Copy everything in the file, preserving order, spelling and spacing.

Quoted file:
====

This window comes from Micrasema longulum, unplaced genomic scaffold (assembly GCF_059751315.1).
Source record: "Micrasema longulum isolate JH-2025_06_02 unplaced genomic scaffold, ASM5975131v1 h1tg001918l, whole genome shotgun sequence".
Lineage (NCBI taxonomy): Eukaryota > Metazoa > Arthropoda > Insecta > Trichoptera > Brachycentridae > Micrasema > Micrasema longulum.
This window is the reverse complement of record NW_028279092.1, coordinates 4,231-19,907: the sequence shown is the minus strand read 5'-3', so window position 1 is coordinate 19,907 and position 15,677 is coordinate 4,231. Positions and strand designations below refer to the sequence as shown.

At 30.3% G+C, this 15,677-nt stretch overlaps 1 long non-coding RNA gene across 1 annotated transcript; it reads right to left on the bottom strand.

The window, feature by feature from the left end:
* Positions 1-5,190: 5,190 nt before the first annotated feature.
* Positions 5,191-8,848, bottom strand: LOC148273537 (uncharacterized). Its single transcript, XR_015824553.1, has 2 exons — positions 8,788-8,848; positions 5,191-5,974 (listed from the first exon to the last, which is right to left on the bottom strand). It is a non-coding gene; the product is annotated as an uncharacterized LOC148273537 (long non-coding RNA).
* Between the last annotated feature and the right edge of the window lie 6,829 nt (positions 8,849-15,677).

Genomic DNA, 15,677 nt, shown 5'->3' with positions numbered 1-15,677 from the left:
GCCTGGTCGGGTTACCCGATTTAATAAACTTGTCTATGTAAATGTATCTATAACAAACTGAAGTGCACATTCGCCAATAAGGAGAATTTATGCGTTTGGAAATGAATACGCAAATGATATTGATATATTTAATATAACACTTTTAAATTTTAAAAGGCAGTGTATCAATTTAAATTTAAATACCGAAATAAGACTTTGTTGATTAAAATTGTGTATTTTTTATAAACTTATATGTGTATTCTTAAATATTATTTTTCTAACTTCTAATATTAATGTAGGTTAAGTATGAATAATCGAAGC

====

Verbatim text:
This window comes from Micrasema longulum, unplaced genomic scaffold (assembly GCF_059751315.1).
Source record: "Micrasema longulum isolate JH-2025_06_02 unplaced genomic scaffold, ASM5975131v1 h1tg001918l, whole genome shotgun sequence".
Lineage (NCBI taxonomy): Eukaryota > Metazoa > Arthropoda > Insecta > Trichoptera > Brachycentridae > Micrasema > Micrasema longulum.
This window is the reverse complement of record NW_028279092.1, coordinates 4,231-19,907: the sequence shown is the minus strand read 5'-3', so window position 1 is coordinate 19,907 and position 15,677 is coordinate 4,231. Positions and strand designations below refer to the sequence as shown.

At 30.3% G+C, this 15,677-nt stretch overlaps 1 long non-coding RNA gene across 1 annotated transcript; it reads right to left on the bottom strand.

The window, feature by feature from the left end:
* Positions 1-5,190: 5,190 nt before the first annotated feature.
* Positions 5,191-8,848, bottom strand: LOC148273537 (uncharacterized). Its single transcript, XR_015824553.1, has 2 exons — positions 8,788-8,848; positions 5,191-5,974 (listed from the first exon to the last, which is right to left on the bottom strand). It is a non-coding gene; the product is annotated as an uncharacterized LOC148273537 (long non-coding RNA).
* Between the last annotated feature and the right edge of the window lie 6,829 nt (positions 8,849-15,677).

Genomic DNA, 15,677 nt, shown 5'->3' with positions numbered 1-15,677 from the left:
GCCTGGTCGGGTTACCCGATTTAATAAACTTGTCTATGTAAATGTATCTATAACAAACTGAAGTGCACATTCGCCAATAAGGAGAATTTATGCGTTTGGAAATGAATACGCAAATGATATTGATATATTTAATATAACACTTTTAAATTTTAAAAGGCAGTGTATCAATTTAAATTTAAATACCGAAATAAGACTTTGTTGATTAAAATTGTGTATTTTTTATAAACTTATATGTGTATTCTTAAATATTATTTTTCTAACTTCTAATATTAATGTAGGTTAAGTATGAATAATCGAAGC